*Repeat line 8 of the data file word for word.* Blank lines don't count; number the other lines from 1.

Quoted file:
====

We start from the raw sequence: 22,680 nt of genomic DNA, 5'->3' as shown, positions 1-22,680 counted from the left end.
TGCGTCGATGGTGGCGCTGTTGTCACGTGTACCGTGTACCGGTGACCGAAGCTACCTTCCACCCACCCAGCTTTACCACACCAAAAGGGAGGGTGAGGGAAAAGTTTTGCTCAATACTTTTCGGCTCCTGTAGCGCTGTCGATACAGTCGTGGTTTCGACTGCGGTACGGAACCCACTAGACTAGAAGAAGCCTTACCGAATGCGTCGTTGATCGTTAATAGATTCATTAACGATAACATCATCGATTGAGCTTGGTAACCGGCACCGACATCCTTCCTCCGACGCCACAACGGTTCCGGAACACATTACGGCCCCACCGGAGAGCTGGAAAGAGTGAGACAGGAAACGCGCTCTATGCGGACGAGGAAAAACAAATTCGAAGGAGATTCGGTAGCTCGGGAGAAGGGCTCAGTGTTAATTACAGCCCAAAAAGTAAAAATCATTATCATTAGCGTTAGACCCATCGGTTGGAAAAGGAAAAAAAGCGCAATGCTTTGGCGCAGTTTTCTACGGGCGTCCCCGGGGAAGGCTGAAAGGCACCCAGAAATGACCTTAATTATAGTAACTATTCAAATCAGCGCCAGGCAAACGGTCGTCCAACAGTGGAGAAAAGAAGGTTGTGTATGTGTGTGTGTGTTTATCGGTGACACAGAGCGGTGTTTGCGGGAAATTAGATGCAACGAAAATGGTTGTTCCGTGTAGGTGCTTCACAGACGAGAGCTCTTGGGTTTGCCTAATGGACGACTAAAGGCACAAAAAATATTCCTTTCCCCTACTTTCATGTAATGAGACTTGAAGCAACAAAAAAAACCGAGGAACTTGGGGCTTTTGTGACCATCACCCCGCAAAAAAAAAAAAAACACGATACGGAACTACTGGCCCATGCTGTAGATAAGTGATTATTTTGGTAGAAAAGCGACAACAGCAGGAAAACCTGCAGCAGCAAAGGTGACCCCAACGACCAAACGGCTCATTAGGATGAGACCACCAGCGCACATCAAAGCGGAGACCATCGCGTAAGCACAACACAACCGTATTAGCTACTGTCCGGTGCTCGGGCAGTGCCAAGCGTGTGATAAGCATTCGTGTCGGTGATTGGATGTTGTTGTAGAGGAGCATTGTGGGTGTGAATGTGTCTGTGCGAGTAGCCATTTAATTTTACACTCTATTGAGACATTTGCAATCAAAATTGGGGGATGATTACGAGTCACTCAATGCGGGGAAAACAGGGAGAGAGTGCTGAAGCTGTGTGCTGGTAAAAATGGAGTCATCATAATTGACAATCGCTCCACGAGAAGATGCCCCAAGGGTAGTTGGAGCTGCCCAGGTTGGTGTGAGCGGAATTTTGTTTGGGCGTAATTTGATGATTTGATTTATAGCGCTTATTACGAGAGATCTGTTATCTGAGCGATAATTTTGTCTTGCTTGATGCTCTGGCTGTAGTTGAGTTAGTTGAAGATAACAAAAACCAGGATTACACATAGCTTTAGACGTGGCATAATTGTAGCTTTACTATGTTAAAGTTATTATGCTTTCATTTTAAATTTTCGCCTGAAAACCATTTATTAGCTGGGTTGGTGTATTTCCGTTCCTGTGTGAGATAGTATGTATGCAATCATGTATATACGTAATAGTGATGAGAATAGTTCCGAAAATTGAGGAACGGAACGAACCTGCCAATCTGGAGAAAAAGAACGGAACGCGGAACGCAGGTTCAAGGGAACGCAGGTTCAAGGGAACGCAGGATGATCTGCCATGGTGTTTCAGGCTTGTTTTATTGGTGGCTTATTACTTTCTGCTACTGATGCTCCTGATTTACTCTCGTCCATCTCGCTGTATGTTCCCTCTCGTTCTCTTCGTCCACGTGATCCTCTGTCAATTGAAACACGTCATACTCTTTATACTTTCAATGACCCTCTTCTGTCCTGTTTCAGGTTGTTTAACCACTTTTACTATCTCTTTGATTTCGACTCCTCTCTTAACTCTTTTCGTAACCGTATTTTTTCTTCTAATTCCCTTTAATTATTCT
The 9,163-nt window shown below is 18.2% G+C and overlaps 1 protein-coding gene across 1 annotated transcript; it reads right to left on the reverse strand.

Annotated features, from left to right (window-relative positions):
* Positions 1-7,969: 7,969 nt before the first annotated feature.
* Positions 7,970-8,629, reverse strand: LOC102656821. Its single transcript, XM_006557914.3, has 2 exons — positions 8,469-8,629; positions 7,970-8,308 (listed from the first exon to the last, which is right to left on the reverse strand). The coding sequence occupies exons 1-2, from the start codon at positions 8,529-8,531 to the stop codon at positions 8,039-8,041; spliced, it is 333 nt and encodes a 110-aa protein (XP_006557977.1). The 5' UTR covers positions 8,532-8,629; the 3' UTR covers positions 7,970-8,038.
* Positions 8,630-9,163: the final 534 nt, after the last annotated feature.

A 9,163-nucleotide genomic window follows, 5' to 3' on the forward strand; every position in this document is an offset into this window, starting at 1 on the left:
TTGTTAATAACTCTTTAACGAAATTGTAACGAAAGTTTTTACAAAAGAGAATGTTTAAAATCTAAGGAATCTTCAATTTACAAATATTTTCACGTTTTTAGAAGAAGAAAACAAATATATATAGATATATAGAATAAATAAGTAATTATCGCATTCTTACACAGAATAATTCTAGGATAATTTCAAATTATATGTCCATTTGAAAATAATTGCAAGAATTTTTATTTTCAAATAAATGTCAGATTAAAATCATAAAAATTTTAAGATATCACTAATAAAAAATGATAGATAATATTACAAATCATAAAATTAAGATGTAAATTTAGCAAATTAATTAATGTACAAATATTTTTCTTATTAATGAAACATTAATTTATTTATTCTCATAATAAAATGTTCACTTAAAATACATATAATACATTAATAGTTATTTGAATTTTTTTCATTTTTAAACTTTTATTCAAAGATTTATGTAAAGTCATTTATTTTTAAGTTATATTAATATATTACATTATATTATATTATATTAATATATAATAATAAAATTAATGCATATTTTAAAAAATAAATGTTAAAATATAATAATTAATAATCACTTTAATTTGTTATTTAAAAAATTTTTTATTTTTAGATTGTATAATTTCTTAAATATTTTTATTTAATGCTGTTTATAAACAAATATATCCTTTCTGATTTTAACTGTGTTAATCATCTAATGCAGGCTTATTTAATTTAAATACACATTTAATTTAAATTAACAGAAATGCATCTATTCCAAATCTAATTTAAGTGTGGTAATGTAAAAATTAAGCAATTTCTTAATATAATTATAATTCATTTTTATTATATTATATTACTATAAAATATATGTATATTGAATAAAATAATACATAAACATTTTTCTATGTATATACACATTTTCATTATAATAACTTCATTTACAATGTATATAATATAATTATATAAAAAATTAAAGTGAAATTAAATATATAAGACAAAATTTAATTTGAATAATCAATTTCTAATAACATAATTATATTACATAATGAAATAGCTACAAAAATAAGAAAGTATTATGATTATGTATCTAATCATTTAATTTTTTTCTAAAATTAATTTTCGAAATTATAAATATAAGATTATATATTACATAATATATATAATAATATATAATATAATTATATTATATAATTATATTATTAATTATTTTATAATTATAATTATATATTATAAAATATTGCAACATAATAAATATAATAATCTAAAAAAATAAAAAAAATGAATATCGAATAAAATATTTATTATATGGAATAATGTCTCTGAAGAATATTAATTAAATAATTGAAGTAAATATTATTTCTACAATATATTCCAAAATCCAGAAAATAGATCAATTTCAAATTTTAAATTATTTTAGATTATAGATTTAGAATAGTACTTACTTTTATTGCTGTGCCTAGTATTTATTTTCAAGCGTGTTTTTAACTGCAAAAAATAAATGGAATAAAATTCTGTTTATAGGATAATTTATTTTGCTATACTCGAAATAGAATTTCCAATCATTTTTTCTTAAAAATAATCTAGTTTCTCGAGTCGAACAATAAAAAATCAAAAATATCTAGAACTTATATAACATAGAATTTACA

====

A 9,163-nucleotide genomic window follows, 5' to 3' on the forward strand; every position in this document is an offset into this window, starting at 1 on the left: